Some Americans could lose Social Security Disability Insurance benefits under a recent Trump administration proposal ― a change that could affect thousands of people but that has received little attention since it was first floated in November.
Under the proposed change, the government would look more closely at whether certain disability insurance recipients still qualify as “disabled” after they’ve already been awarded those benefits. While recipients already have to demonstrate their continuing disability every few years, the proposal would ramp up the examinations, potentially running still-eligible beneficiaries out of the program.
The extra reviews will help “maintain appropriate stewardship of the disability program,” the administration said in the proposal, arguing current rules fail to account fully for the possibility of medical improvement.
It’s just one of several unilateral moves the Trump administration has made against social programs that make it easier for people to survive without labor market income. The proposals may save the government a few dollars, but they also send a political message that President Trump is cracking down on the “takers” Republicans have vilified for decades.
Democrats and disability advocates said the proposed new regulation would only hurt disabled people, that it hasn’t been vetted and that the rule-making process should be delayed. More than 8 million Americans receive disability benefits based on past employment and a loss of wage income due to the onset of a severe disability.
“We are concerned that under the proposed rule, some individuals subject to review will be simply unable to navigate the process and, as a result, lose their benefits even though there is no medical improvement,” a group of House and Senate Democrats led by Rep. Richard Neal (D-Mass.) said in a December letter.
The administration, for its part, is making only a halfhearted argument that ramping up medical reviews to kick people off disability benefits is actually going to help them. “We believe that there may be positive employment effects as a result of these proposed rules, although we cannot currently quantify them,” the Social Security Administration said in its notice of proposed rule-making.
“If they haven’t improved enough to go back to self-supporting work then they probably should still be eligible for benefits,” Kathleen Romig, a senior policy analyst at the liberal Center on Budget and Policy Priorities, said in an interview.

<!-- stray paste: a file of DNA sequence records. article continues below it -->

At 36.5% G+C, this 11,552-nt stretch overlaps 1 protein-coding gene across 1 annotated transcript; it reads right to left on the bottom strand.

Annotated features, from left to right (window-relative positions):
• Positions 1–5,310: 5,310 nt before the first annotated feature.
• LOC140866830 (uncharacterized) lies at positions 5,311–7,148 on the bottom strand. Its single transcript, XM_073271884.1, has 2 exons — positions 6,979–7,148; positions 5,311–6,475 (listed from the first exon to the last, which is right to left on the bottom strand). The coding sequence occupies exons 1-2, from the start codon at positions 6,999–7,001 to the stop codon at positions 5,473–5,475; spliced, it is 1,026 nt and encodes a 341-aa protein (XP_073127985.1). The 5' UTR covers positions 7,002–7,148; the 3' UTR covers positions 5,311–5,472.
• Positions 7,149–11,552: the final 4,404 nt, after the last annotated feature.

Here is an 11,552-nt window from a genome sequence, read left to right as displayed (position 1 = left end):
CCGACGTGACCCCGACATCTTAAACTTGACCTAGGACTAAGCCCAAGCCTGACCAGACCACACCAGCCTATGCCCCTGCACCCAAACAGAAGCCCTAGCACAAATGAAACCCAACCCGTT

The regulation could affect hundreds of thousands of SSDI and Supplemental Security Income recipients, Romig said, potentially ending benefits for tens of thousands. The administration didn’t estimate how many would lose benefits but said the proposal would save $2 billion over a decade.
We believe that there may be positive employment effects as a result of these proposed rules, although we cannot currently quantify them.– Social Security Administration
The rule would not take effect until sometime after the administration releases a final version, for which no date has been set ― and as with other regulations the administration has issued without input from Congress, a lawsuit could stop it.
Social Security disability benefits are not easy to get, and most applications are denied. Once an application is approved, the government conducts “continuing disability reviews” every so often to make sure the beneficiary still can’t work. How often the reviews occur depends on whether the applicant’s chance of medical improvement gets classified as expected, possible, or not expected.
The draft rule would add a new category: medical improvement likely, as in likelier than possible, but not as likely as expected. Reviews would occur “approximately every two years,” as opposed to within 18 months for people with expected medical improvement and within 3 years for those with possible improvement. Overall, according to the administration, there would be 2.6 million more reviews, an 18% increase, at an anticipated cost of $1.8 billion ― almost wiping out the $2 billion worth of savings on benefits.
For the new category, the regulation specifically targets older disabled workers who didn’t win benefits strictly because of their disabilities, but also because they were lower-skilled and unlikely to be able to succeed in some new occupation.
Conservatives have complained about the so-called “medical-vocational grid” that the Social Security Administration uses to award benefits to people whose impairments are less severe but who nonetheless have virtually no place in the labor market.
Mark Warshawsky, a Trump-appointed Social Security commissioner for retirement and disability policy, argued in a 2015 paper he co-authored that “the grid’s guidelines make it easier to award SSDI benefits to middle-aged and older workers, unskilled workers, and non-English-speakers, and should be eliminated and replaced with a simpler, fairer, and more uniform system for determining eligibility.”
In a formal comment letter this week, the National Organization of Social Security Claimants’ Representatives cited research showing that most people whose benefits are terminated do not go on to earn much money in the ensuing five years because they are too disabled. The letter also noted that the administration itself admitted it could not quantify any beneficial employment effects.
“The proposed rule relies on mere guesses or wishes to justify a change that evidence shows to be harmful,” NOSSCR director Barbara Silverstone wrote. “This is not just arbitrary and capricious, but callous and malicious.”
The Social Security Administration did not respond to a request for comment. The White House declined to comment.